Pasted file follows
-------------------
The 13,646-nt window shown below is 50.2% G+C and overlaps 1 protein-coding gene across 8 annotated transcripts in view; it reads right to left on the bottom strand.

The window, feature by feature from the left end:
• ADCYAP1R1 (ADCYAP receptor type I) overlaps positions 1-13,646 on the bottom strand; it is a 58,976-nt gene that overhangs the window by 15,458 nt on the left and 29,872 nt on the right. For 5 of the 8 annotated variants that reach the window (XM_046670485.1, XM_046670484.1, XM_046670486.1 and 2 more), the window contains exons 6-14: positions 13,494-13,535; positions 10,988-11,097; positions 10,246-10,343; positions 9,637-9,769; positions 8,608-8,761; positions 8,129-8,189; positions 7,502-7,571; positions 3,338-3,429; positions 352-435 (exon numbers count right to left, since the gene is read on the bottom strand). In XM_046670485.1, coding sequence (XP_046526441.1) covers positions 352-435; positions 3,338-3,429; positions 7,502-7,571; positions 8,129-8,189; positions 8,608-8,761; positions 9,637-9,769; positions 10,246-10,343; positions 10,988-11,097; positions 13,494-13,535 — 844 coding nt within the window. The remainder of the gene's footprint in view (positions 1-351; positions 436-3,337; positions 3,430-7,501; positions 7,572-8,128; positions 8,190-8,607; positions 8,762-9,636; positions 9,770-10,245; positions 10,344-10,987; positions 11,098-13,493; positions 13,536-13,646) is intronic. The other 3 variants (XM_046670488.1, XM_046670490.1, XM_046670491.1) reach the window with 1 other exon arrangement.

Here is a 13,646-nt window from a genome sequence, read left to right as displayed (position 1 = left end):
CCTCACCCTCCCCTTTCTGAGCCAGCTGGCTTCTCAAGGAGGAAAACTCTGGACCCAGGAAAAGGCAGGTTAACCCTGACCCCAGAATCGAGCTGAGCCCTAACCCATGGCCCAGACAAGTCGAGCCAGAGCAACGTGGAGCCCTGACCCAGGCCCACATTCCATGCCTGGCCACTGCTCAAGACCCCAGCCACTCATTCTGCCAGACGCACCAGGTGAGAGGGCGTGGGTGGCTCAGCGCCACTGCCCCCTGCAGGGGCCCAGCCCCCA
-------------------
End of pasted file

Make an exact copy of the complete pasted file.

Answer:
The 13,646-nt window shown below is 50.2% G+C and overlaps 1 protein-coding gene across 8 annotated transcripts in view; it reads right to left on the bottom strand.

The window, feature by feature from the left end:
• ADCYAP1R1 (ADCYAP receptor type I) overlaps positions 1-13,646 on the bottom strand; it is a 58,976-nt gene that overhangs the window by 15,458 nt on the left and 29,872 nt on the right. For 5 of the 8 annotated variants that reach the window (XM_046670485.1, XM_046670484.1, XM_046670486.1 and 2 more), the window contains exons 6-14: positions 13,494-13,535; positions 10,988-11,097; positions 10,246-10,343; positions 9,637-9,769; positions 8,608-8,761; positions 8,129-8,189; positions 7,502-7,571; positions 3,338-3,429; positions 352-435 (exon numbers count right to left, since the gene is read on the bottom strand). In XM_046670485.1, coding sequence (XP_046526441.1) covers positions 352-435; positions 3,338-3,429; positions 7,502-7,571; positions 8,129-8,189; positions 8,608-8,761; positions 9,637-9,769; positions 10,246-10,343; positions 10,988-11,097; positions 13,494-13,535 — 844 coding nt within the window. The remainder of the gene's footprint in view (positions 1-351; positions 436-3,337; positions 3,430-7,501; positions 7,572-8,128; positions 8,190-8,607; positions 8,762-9,636; positions 9,770-10,245; positions 10,344-10,987; positions 11,098-13,493; positions 13,536-13,646) is intronic. The other 3 variants (XM_046670488.1, XM_046670490.1, XM_046670491.1) reach the window with 1 other exon arrangement.

Here is a 13,646-nt window from a genome sequence, read left to right as displayed (position 1 = left end):
CCTCACCCTCCCCTTTCTGAGCCAGCTGGCTTCTCAAGGAGGAAAACTCTGGACCCAGGAAAAGGCAGGTTAACCCTGACCCCAGAATCGAGCTGAGCCCTAACCCATGGCCCAGACAAGTCGAGCCAGAGCAACGTGGAGCCCTGACCCAGGCCCACATTCCATGCCTGGCCACTGCTCAAGACCCCAGCCACTCATTCTGCCAGACGCACCAGGTGAGAGGGCGTGGGTGGCTCAGCGCCACTGCCCCCTGCAGGGGCCCAGCCCCCA